Jane Smiley's Golden Age Marks the End of an Era
The author Jane Smiley
The thought of writing a series that spans a century with each chapter representing a year might sound daunting to some authors. Jane Smiley, however, is not just any author. With her latest novel, Golden Age, she closes out what has been dubbed the Last Hundred Years trilogy, a series that began last fall with Some Luck, followed by Early Warning.
The series began on Rosanna and Walter Langdon’s Iowa farm in the 1920s and Golden Age takes readers from 1987 up to 2020, lending a bit of a prophetic eye to the world beyond the pages. The cast of characters is as extensive as a Russian novel—luckily Smiley includes a handy family tree at the beginning. The second generation of Langdons (Frank, Joe, Henry, and Claire) are well into middle age, and their children work in varying areas from politics to education; Joe’s son, Jesse, keeps working on the farm, one last connection to their agricultural roots.
Instead of focusing on the fragmentation of family, Smiley thrusts us into a more geopolitical realm. Various characters take us through historical benchmarks such as the financial crisis of 2007-08, 9/11, both Iraq wars, and Hurricane Sandy (notable, however, is the relative glossing over of issues such as immigration and racism, which are not at the forefront).
Still, there’s much to admire in Smiley’s work: Her attention to detail in each and every year; her knowledge of politics, environmentalism, and genetics; her humor; her stripped back prose. On the farm, descriptions of the land put you right in the heart of a place that is rapidly disappearing: “[Emily] would not have said this to anyone, but she did trade a thought with [the fox] before it trotted off—not words, but perspective, the tunnel through the corn, amplified sounds of crickets, the crusty feel of the dirt beneath its paws.”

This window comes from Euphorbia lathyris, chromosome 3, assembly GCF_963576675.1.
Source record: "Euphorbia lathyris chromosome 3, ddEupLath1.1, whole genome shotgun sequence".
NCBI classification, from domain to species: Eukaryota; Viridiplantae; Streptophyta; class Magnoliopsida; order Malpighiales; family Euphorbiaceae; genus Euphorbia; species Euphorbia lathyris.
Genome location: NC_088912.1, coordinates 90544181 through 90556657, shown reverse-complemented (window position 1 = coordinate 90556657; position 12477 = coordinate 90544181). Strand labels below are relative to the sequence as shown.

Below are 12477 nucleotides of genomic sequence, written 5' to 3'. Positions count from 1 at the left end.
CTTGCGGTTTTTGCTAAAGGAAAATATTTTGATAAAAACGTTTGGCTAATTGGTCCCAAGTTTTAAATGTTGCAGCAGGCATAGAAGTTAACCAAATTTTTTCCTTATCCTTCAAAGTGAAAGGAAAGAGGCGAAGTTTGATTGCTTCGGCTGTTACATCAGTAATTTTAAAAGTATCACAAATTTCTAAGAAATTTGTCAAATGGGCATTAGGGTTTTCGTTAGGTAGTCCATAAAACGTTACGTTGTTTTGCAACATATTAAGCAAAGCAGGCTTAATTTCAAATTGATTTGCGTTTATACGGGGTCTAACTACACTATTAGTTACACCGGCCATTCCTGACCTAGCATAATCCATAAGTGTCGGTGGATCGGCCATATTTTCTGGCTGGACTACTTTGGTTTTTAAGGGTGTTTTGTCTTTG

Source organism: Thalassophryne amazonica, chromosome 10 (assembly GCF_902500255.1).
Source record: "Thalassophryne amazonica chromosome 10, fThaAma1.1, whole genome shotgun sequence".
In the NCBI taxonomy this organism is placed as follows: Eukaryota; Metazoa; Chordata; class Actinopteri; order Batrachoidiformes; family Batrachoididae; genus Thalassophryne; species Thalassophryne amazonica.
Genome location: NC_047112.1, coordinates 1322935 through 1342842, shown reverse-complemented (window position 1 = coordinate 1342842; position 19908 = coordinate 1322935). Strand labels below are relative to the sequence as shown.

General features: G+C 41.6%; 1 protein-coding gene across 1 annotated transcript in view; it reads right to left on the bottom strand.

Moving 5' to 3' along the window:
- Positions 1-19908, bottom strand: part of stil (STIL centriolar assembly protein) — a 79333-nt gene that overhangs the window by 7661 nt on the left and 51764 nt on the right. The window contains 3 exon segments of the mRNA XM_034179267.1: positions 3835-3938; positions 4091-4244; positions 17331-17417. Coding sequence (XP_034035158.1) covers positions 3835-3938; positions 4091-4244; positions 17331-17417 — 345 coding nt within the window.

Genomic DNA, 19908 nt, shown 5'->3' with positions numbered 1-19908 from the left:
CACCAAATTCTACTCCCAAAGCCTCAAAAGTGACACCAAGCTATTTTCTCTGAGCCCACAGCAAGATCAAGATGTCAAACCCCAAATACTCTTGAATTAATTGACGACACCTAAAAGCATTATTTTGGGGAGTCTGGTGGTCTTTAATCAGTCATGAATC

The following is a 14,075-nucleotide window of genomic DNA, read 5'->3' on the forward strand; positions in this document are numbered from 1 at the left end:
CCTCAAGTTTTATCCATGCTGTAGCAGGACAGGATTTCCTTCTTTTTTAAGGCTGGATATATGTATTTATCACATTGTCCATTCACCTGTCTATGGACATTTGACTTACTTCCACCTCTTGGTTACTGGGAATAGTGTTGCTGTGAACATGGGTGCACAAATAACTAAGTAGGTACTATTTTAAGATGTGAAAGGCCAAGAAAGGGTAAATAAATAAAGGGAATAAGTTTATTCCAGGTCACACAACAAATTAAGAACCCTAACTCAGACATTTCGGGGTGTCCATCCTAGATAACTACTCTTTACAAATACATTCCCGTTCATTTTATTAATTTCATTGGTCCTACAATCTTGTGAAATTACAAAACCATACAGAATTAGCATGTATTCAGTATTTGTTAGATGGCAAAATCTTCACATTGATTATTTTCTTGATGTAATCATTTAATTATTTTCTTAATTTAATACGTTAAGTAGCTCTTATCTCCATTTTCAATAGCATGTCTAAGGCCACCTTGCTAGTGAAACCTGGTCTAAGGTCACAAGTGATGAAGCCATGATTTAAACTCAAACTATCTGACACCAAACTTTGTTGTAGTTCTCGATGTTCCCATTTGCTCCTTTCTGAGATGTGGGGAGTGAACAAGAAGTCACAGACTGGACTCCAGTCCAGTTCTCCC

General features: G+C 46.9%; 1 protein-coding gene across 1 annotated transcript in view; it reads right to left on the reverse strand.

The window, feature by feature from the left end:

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Smiley chronicles 20th-century life like few have, with the same scope and fastidiousness of Phillip Roth, Saul Bellow, and John Updike. After reading about five generations of a family, wars, financial crises, global warming, and the rise of the technological age it makes you stop and think about how much has changed, and yet how little has changed at the same time. Even though Claire is upbeat and observes at the end that, “[She] did think right then that all golden ages, perhaps, were discovered within,” Smiley doesn’t seem entirely convinced—perhaps there never was and never will be a golden age.
Despite its strengths, Golden Age may be more relatable to some readers than others (white middle-class America). Then again, if you’ve been to college, watched the news in the last ten years, or are part of a family, there are other things to hold on to. Even if you can’t find much in common with the Langdons, perhaps you’ll have a better idea of this place we call the US.
Jane Smiley at Miami Book Fair
An Evening With Jane Smiley takes place tonight at the Chapman Conference Center starting at 6 p.m. Tickets are $15. For more info visit miamibookfair.com
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